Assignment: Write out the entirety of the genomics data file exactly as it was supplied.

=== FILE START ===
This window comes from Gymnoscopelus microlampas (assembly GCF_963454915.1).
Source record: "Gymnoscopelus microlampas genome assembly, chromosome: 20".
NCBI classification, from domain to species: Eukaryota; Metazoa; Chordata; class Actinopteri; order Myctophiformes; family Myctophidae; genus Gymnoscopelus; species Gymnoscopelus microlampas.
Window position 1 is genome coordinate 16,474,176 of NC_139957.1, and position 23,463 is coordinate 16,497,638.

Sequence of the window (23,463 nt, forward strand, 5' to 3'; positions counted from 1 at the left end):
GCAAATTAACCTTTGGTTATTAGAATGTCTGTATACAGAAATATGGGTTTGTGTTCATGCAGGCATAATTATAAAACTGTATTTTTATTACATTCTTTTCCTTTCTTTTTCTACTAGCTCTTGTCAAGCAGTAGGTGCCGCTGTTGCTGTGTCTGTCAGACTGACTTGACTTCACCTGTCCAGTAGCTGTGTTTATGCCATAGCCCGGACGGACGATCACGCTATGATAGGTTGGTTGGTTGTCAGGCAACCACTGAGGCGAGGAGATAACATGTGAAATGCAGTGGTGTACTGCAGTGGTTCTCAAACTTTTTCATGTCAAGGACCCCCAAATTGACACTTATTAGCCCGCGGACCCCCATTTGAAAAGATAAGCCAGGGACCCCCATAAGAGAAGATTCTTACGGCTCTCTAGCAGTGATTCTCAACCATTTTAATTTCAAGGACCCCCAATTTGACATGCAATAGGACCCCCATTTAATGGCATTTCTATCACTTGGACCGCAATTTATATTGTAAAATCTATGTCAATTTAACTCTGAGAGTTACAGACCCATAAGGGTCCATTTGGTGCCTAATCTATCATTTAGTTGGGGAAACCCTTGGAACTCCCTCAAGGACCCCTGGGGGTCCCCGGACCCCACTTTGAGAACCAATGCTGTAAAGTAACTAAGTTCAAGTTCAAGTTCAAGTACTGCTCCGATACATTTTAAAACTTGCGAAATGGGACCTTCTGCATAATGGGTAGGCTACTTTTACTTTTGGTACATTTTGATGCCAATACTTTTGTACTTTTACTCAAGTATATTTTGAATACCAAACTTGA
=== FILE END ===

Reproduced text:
This window comes from Gymnoscopelus microlampas (assembly GCF_963454915.1).
Source record: "Gymnoscopelus microlampas genome assembly, chromosome: 20".
NCBI classification, from domain to species: Eukaryota; Metazoa; Chordata; class Actinopteri; order Myctophiformes; family Myctophidae; genus Gymnoscopelus; species Gymnoscopelus microlampas.
Window position 1 is genome coordinate 16,474,176 of NC_139957.1, and position 23,463 is coordinate 16,497,638.

Sequence of the window (23,463 nt, forward strand, 5' to 3'; positions counted from 1 at the left end):
GCAAATTAACCTTTGGTTATTAGAATGTCTGTATACAGAAATATGGGTTTGTGTTCATGCAGGCATAATTATAAAACTGTATTTTTATTACATTCTTTTCCTTTCTTTTTCTACTAGCTCTTGTCAAGCAGTAGGTGCCGCTGTTGCTGTGTCTGTCAGACTGACTTGACTTCACCTGTCCAGTAGCTGTGTTTATGCCATAGCCCGGACGGACGATCACGCTATGATAGGTTGGTTGGTTGTCAGGCAACCACTGAGGCGAGGAGATAACATGTGAAATGCAGTGGTGTACTGCAGTGGTTCTCAAACTTTTTCATGTCAAGGACCCCCAAATTGACACTTATTAGCCCGCGGACCCCCATTTGAAAAGATAAGCCAGGGACCCCCATAAGAGAAGATTCTTACGGCTCTCTAGCAGTGATTCTCAACCATTTTAATTTCAAGGACCCCCAATTTGACATGCAATAGGACCCCCATTTAATGGCATTTCTATCACTTGGACCGCAATTTATATTGTAAAATCTATGTCAATTTAACTCTGAGAGTTACAGACCCATAAGGGTCCATTTGGTGCCTAATCTATCATTTAGTTGGGGAAACCCTTGGAACTCCCTCAAGGACCCCTGGGGGTCCCCGGACCCCACTTTGAGAACCAATGCTGTAAAGTAACTAAGTTCAAGTTCAAGTTCAAGTACTGCTCCGATACATTTTAAAACTTGCGAAATGGGACCTTCTGCATAATGGGTAGGCTACTTTTACTTTTGGTACATTTTGATGCCAATACTTTTGTACTTTTACTCAAGTATATTTTGAATACCAAACTTGA